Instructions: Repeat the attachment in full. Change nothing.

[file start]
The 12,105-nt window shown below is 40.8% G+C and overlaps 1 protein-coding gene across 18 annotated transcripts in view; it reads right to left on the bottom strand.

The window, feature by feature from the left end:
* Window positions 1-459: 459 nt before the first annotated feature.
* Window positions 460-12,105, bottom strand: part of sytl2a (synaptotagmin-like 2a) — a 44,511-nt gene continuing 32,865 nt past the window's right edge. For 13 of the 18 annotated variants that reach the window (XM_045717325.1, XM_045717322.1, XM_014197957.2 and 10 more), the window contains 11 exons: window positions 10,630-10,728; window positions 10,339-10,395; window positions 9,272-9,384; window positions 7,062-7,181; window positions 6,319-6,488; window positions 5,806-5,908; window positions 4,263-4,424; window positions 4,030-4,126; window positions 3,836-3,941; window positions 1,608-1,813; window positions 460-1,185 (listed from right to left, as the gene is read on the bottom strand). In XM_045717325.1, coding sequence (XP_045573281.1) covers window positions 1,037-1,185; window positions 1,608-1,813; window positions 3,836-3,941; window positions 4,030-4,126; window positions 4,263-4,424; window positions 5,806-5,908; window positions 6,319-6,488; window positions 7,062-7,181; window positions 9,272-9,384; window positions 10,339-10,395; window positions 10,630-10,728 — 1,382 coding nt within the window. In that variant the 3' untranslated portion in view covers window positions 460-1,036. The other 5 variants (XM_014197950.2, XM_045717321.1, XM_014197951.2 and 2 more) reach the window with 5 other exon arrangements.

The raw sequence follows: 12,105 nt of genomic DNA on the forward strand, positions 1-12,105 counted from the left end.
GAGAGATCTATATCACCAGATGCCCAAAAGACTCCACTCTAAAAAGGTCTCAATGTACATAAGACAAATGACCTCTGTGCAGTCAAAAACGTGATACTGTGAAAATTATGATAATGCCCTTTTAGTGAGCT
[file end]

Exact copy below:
The 12,105-nt window shown below is 40.8% G+C and overlaps 1 protein-coding gene across 18 annotated transcripts in view; it reads right to left on the bottom strand.

The window, feature by feature from the left end:
* Window positions 1-459: 459 nt before the first annotated feature.
* Window positions 460-12,105, bottom strand: part of sytl2a (synaptotagmin-like 2a) — a 44,511-nt gene continuing 32,865 nt past the window's right edge. For 13 of the 18 annotated variants that reach the window (XM_045717325.1, XM_045717322.1, XM_014197957.2 and 10 more), the window contains 11 exons: window positions 10,630-10,728; window positions 10,339-10,395; window positions 9,272-9,384; window positions 7,062-7,181; window positions 6,319-6,488; window positions 5,806-5,908; window positions 4,263-4,424; window positions 4,030-4,126; window positions 3,836-3,941; window positions 1,608-1,813; window positions 460-1,185 (listed from right to left, as the gene is read on the bottom strand). In XM_045717325.1, coding sequence (XP_045573281.1) covers window positions 1,037-1,185; window positions 1,608-1,813; window positions 3,836-3,941; window positions 4,030-4,126; window positions 4,263-4,424; window positions 5,806-5,908; window positions 6,319-6,488; window positions 7,062-7,181; window positions 9,272-9,384; window positions 10,339-10,395; window positions 10,630-10,728 — 1,382 coding nt within the window. In that variant the 3' untranslated portion in view covers window positions 460-1,036. The other 5 variants (XM_014197950.2, XM_045717321.1, XM_014197951.2 and 2 more) reach the window with 5 other exon arrangements.

The raw sequence follows: 12,105 nt of genomic DNA on the forward strand, positions 1-12,105 counted from the left end.
GAGAGATCTATATCACCAGATGCCCAAAAGACTCCACTCTAAAAAGGTCTCAATGTACATAAGACAAATGACCTCTGTGCAGTCAAAAACGTGATACTGTGAAAATTATGATAATGCCCTTTTAGTGAGCT